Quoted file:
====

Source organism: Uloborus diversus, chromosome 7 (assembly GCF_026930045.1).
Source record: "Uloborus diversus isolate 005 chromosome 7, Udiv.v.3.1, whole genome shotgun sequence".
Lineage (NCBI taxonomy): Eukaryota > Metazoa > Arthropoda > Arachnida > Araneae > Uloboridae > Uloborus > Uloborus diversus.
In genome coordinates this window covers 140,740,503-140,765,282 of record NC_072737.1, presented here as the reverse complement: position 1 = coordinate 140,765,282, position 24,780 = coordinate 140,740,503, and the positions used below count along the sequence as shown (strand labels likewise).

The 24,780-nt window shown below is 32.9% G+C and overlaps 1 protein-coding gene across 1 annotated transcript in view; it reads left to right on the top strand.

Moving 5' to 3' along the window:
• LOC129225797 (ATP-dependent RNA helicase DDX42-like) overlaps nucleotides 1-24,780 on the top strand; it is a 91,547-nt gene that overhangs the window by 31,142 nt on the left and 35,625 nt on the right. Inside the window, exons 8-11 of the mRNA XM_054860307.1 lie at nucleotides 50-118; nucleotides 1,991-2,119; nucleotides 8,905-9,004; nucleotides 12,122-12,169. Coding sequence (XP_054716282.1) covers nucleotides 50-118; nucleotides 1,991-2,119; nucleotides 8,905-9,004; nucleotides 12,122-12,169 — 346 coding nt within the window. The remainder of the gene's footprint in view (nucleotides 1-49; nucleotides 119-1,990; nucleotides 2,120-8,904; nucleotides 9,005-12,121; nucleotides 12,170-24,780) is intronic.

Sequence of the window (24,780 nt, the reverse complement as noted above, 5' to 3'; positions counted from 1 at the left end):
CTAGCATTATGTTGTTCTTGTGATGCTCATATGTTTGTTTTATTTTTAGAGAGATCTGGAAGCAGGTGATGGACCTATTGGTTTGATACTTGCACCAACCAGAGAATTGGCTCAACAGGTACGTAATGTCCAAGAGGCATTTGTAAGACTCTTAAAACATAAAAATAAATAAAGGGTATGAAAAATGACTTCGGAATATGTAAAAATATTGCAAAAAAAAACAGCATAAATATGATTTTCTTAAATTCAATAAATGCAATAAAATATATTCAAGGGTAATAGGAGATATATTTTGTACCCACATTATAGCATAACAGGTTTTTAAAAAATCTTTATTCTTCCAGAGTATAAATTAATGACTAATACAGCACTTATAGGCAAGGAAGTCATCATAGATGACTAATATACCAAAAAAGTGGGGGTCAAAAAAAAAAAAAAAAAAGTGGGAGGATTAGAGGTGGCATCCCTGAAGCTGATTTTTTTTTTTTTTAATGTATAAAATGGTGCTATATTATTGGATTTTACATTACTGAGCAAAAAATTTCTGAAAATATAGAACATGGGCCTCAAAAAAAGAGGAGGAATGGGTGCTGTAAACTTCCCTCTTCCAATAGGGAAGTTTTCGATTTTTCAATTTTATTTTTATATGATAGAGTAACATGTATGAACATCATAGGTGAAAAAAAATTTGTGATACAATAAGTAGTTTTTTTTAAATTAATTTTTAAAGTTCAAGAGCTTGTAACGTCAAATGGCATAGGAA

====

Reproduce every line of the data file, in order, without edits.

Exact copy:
Source organism: Uloborus diversus, chromosome 7 (assembly GCF_026930045.1).
Source record: "Uloborus diversus isolate 005 chromosome 7, Udiv.v.3.1, whole genome shotgun sequence".
Lineage (NCBI taxonomy): Eukaryota > Metazoa > Arthropoda > Arachnida > Araneae > Uloboridae > Uloborus > Uloborus diversus.
In genome coordinates this window covers 140,740,503-140,765,282 of record NC_072737.1, presented here as the reverse complement: position 1 = coordinate 140,765,282, position 24,780 = coordinate 140,740,503, and the positions used below count along the sequence as shown (strand labels likewise).

The 24,780-nt window shown below is 32.9% G+C and overlaps 1 protein-coding gene across 1 annotated transcript in view; it reads left to right on the top strand.

Moving 5' to 3' along the window:
• LOC129225797 (ATP-dependent RNA helicase DDX42-like) overlaps nucleotides 1-24,780 on the top strand; it is a 91,547-nt gene that overhangs the window by 31,142 nt on the left and 35,625 nt on the right. Inside the window, exons 8-11 of the mRNA XM_054860307.1 lie at nucleotides 50-118; nucleotides 1,991-2,119; nucleotides 8,905-9,004; nucleotides 12,122-12,169. Coding sequence (XP_054716282.1) covers nucleotides 50-118; nucleotides 1,991-2,119; nucleotides 8,905-9,004; nucleotides 12,122-12,169 — 346 coding nt within the window. The remainder of the gene's footprint in view (nucleotides 1-49; nucleotides 119-1,990; nucleotides 2,120-8,904; nucleotides 9,005-12,121; nucleotides 12,170-24,780) is intronic.

Sequence of the window (24,780 nt, the reverse complement as noted above, 5' to 3'; positions counted from 1 at the left end):
CTAGCATTATGTTGTTCTTGTGATGCTCATATGTTTGTTTTATTTTTAGAGAGATCTGGAAGCAGGTGATGGACCTATTGGTTTGATACTTGCACCAACCAGAGAATTGGCTCAACAGGTACGTAATGTCCAAGAGGCATTTGTAAGACTCTTAAAACATAAAAATAAATAAAGGGTATGAAAAATGACTTCGGAATATGTAAAAATATTGCAAAAAAAAACAGCATAAATATGATTTTCTTAAATTCAATAAATGCAATAAAATATATTCAAGGGTAATAGGAGATATATTTTGTACCCACATTATAGCATAACAGGTTTTTAAAAAATCTTTATTCTTCCAGAGTATAAATTAATGACTAATACAGCACTTATAGGCAAGGAAGTCATCATAGATGACTAATATACCAAAAAAGTGGGGGTCAAAAAAAAAAAAAAAAAAGTGGGAGGATTAGAGGTGGCATCCCTGAAGCTGATTTTTTTTTTTTTTAATGTATAAAATGGTGCTATATTATTGGATTTTACATTACTGAGCAAAAAATTTCTGAAAATATAGAACATGGGCCTCAAAAAAAGAGGAGGAATGGGTGCTGTAAACTTCCCTCTTCCAATAGGGAAGTTTTCGATTTTTCAATTTTATTTTTATATGATAGAGTAACATGTATGAACATCATAGGTGAAAAAAAATTTGTGATACAATAAGTAGTTTTTTTTAAATTAATTTTTAAAGTTCAAGAGCTTGTAACGTCAAATGGCATAGGAA